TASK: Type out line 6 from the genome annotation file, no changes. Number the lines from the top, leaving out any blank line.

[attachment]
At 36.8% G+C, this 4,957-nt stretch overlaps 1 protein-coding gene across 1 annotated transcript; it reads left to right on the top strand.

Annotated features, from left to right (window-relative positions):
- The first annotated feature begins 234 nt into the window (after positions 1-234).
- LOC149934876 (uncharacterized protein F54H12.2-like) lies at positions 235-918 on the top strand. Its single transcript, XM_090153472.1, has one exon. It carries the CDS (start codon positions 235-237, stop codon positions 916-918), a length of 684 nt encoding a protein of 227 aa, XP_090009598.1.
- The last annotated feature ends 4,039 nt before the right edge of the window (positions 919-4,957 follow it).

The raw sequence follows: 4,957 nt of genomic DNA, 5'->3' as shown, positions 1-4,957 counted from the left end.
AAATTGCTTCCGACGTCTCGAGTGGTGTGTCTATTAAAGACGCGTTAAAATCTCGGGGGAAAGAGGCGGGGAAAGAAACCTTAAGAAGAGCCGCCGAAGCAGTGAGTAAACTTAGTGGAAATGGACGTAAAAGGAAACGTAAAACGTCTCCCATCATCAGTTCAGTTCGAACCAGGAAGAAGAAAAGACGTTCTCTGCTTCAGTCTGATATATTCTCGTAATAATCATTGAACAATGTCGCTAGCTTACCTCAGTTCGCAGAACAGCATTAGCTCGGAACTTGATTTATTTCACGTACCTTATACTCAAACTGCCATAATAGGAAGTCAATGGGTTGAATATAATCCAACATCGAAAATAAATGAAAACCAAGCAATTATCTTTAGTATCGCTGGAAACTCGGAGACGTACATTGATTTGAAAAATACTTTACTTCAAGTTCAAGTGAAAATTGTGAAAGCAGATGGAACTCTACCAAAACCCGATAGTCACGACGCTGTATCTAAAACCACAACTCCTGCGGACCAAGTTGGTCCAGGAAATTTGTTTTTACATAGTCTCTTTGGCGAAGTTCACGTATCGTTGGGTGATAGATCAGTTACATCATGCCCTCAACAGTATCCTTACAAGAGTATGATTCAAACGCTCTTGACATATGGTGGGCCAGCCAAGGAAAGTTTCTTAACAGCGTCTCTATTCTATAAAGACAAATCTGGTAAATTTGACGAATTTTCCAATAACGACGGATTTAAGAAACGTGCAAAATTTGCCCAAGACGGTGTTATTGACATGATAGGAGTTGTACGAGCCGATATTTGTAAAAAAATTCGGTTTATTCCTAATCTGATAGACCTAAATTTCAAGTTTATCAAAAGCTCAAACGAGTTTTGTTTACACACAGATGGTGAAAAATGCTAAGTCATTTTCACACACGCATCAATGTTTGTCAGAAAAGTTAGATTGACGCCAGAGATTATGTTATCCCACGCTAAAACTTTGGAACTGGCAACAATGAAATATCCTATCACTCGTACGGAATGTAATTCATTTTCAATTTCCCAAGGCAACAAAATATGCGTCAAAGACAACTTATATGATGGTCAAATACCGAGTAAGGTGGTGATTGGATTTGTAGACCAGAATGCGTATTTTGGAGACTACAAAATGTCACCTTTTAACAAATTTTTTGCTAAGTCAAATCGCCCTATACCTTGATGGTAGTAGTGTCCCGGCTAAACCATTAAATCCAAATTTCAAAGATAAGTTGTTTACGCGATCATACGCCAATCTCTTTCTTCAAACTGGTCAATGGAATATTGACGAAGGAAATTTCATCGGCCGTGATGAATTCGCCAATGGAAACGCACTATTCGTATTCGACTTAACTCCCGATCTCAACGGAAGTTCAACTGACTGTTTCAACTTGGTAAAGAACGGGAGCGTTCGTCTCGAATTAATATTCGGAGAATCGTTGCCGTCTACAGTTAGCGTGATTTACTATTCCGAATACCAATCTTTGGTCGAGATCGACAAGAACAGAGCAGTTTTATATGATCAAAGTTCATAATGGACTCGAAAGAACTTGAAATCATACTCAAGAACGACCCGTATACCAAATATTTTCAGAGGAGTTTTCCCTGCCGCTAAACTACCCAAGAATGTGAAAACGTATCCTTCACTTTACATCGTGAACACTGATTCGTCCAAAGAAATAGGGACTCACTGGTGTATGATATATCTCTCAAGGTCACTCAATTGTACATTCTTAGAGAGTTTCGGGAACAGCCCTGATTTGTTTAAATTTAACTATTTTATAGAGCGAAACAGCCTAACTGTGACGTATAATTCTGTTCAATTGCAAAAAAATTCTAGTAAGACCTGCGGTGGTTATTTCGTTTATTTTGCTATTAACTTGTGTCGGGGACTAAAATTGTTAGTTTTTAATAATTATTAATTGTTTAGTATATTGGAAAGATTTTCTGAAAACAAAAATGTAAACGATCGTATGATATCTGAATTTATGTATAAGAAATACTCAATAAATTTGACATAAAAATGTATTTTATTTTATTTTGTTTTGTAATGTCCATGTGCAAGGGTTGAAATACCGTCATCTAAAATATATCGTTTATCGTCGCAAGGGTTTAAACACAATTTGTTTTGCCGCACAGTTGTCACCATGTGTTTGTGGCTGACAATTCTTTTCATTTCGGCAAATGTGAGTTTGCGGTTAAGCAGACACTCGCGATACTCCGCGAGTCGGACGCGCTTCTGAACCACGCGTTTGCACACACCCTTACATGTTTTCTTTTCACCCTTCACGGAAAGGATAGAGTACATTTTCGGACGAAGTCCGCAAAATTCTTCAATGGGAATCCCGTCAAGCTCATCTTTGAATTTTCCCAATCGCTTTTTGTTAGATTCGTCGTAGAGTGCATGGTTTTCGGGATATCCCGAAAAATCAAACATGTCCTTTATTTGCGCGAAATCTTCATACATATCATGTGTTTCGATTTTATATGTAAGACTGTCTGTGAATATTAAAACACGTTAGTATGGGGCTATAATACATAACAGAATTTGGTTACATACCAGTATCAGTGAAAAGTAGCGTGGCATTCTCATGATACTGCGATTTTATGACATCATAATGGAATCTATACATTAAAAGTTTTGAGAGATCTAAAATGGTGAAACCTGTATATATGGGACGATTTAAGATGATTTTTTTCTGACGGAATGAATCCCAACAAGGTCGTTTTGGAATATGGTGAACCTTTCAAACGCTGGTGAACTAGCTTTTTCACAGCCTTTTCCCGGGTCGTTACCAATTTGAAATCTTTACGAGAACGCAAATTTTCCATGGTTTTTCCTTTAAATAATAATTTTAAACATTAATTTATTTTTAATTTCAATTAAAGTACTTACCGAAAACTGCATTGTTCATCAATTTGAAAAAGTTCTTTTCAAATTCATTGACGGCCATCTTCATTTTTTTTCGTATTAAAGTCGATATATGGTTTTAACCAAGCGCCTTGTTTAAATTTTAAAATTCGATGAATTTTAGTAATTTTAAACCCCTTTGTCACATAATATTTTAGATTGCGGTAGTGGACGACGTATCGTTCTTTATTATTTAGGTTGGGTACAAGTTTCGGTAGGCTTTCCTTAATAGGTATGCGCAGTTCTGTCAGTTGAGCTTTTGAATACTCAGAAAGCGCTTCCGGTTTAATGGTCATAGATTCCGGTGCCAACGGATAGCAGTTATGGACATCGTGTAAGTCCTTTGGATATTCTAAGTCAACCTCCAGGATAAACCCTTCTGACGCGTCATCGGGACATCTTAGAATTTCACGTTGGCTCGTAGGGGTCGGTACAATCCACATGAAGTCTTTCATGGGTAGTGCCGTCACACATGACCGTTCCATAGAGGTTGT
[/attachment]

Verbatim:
The raw sequence follows: 4,957 nt of genomic DNA, 5'->3' as shown, positions 1-4,957 counted from the left end.